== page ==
I had one of these (below) on my last bike too. It seems to work well and being separate from your stop light should be legal anywhere I would have thought:
How you position yourself in the lane can also help greatly with visibility and never ride 9 feet behind a van or truck (or any vehicle come to that) like I see so many doing. For one thing, no-one can see you and for another, you can’t see anything of what’s happening on the road in front of the van or truck. In my newbie days, I came within inches of a rear-end collision on a number of occasions when the van in front suddenly stomped on the brakes.
I just never saw it coming.
Anyway, that’s all I’ve got to say for now.September 27, 2009 at 12:37 am #22541SpoolParticipant
Here’s an interesting article on “being seen” or not, a lot of interesting info in it.September 27, 2009 at 12:48 am #22542
yup…. a lot of riders I know in the cruiser world know of this type idea and have known for a long time. Some even go further by off setting the lights to stray from the “known” patterns to get the brain to focus on it trying to figure out what the heck makes that light pattern. For example the same 4″ running lights on the highway bars much lower. I have also seen a new after market deal that has running/signal/brake light combo that has the illumination just above the side mirrors.September 27, 2009 at 3:34 am #22543zgotzillaParticipant
Very important subject. With the advent of helmet lights (LEDs activated by motion) it would be interesting to see if someone could create a string of these and tie them to handlebars to create a bit more unusual illumination to draw attention to a cycle.September 27, 2009 at 3:44 am #22545
With that as Sangria and others have found out you have to be careful with Local laws. It would be considered a forward facing light and the candle watt, color would be severely limited.September 30, 2009 at 3:47 pm #22607rbParticipant
I wear all black (helmet, smoke visor, jacket, gloves, pants) and have only had one incident, however, I always position myself where I can be seen especially in intersections. The one person that did pull out on me simply didn’t look at all. I could have been driving a dump truck and they still wouldn’t have seen me.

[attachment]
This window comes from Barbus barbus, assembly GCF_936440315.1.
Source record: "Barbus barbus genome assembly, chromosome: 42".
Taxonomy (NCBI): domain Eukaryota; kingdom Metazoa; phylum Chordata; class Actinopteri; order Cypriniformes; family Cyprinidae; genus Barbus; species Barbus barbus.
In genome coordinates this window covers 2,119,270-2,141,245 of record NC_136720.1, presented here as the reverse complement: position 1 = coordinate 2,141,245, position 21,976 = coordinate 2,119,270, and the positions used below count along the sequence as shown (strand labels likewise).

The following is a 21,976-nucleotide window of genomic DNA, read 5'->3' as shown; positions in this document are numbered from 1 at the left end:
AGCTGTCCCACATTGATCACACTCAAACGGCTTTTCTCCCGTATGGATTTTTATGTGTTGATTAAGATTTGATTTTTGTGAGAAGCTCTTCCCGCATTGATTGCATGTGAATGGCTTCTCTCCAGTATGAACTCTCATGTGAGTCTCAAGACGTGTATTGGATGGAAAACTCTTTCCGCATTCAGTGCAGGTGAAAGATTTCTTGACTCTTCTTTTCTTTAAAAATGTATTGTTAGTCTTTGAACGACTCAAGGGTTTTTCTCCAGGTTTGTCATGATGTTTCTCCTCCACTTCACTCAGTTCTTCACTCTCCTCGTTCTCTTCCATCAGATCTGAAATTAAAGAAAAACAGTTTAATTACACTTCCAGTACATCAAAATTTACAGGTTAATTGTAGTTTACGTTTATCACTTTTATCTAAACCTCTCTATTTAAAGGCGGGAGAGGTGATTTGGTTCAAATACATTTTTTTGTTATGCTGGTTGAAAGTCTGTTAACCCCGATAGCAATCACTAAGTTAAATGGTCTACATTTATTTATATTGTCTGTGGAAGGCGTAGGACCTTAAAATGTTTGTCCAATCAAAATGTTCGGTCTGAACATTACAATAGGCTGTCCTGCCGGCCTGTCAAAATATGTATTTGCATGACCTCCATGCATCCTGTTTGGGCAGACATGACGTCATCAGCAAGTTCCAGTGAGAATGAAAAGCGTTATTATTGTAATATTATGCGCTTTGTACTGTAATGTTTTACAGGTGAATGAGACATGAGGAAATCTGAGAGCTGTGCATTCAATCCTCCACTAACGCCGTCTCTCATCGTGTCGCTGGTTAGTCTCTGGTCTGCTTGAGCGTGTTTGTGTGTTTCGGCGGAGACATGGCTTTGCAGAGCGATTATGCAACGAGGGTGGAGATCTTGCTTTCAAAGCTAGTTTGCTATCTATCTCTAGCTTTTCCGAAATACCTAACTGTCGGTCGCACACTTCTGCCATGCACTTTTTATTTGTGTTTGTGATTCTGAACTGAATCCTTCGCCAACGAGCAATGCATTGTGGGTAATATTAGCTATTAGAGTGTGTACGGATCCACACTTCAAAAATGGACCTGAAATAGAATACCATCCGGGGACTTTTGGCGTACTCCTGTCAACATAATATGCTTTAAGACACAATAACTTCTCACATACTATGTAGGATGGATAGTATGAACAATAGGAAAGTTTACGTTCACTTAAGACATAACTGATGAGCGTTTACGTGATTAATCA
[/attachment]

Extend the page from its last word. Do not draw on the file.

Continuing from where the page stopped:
I am of the opinion that the “I didn’t seem them” excuse is complete BS. It’s an excuse for simply not looking when they should have or not waiting until there was sufficient clearance to pull out or turn. People turn left/pull out in front of other full sized cars and trucks all of the time and use the same exact excuse. Then you have the super aggressive drivers that just don’t care. They will cut you off on purpose just so they can get to work 5 seconds faster. I believe if people were being completely honest, the reasons for accidents would be more along the lines of “I didn’t look before I pulled out” or “I thought I could squeeze through but didn’t make it” or “I’m attempting a new land speed record from my house to work and really don’t care about anyone else on the road.”
All of that being said, if you feel safer in fluorescent green and yellow then more power to you. I have seen many recommendations on this but I have never seen a study that proves wearing brightly colored clothing reduces your risk of an accident. I have also wondered if individuals that choose to wear brightly colored clothing are generally more safety conscious riders overall and are therefore less likely to be involved in an accident.
Edit: I don’t ride at night so that would be a different story all together and something I didn’t take into account.September 30, 2009 at 7:52 pm #22611
Eh I ride at night…. fluoro’s, hi viz does you no good in the dark. Everything I own….mostly black has reflective piping on it.October 1, 2009 at 3:14 am #22614owlieParticipant
I’m just not buyin’ that the Hawaiian shirt on a guy riding a bike in Florida is going to turn that many heads. Now, a skilled rider in a Hawaiian shirt with a cute little dog on the back of his ride, I can buy that.October 3, 2009 at 5:52 pm #22662